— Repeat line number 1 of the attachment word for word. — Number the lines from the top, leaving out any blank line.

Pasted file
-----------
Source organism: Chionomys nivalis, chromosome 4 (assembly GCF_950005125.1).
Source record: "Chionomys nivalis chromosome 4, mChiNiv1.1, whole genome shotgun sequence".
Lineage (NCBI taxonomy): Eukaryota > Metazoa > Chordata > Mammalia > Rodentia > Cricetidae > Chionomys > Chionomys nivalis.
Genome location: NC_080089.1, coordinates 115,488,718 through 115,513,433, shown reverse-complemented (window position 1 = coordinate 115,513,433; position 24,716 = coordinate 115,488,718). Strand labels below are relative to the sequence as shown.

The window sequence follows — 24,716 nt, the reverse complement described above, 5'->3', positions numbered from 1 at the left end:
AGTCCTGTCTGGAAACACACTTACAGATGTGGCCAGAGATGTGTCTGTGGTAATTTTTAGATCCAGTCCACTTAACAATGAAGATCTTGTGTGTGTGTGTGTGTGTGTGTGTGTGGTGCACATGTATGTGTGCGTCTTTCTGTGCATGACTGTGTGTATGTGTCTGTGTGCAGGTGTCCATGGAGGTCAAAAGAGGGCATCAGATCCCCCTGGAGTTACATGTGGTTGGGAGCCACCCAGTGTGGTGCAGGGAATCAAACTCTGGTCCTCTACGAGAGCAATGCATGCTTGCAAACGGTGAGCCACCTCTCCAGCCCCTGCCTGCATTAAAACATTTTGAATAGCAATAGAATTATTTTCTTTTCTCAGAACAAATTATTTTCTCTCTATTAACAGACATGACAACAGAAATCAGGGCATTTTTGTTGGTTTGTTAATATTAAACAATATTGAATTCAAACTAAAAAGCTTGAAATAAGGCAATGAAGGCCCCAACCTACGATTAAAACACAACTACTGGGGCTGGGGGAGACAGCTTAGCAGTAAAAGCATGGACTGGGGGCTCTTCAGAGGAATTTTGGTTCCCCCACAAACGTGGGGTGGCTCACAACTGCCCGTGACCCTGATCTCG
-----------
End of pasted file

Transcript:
Source organism: Chionomys nivalis, chromosome 4 (assembly GCF_950005125.1).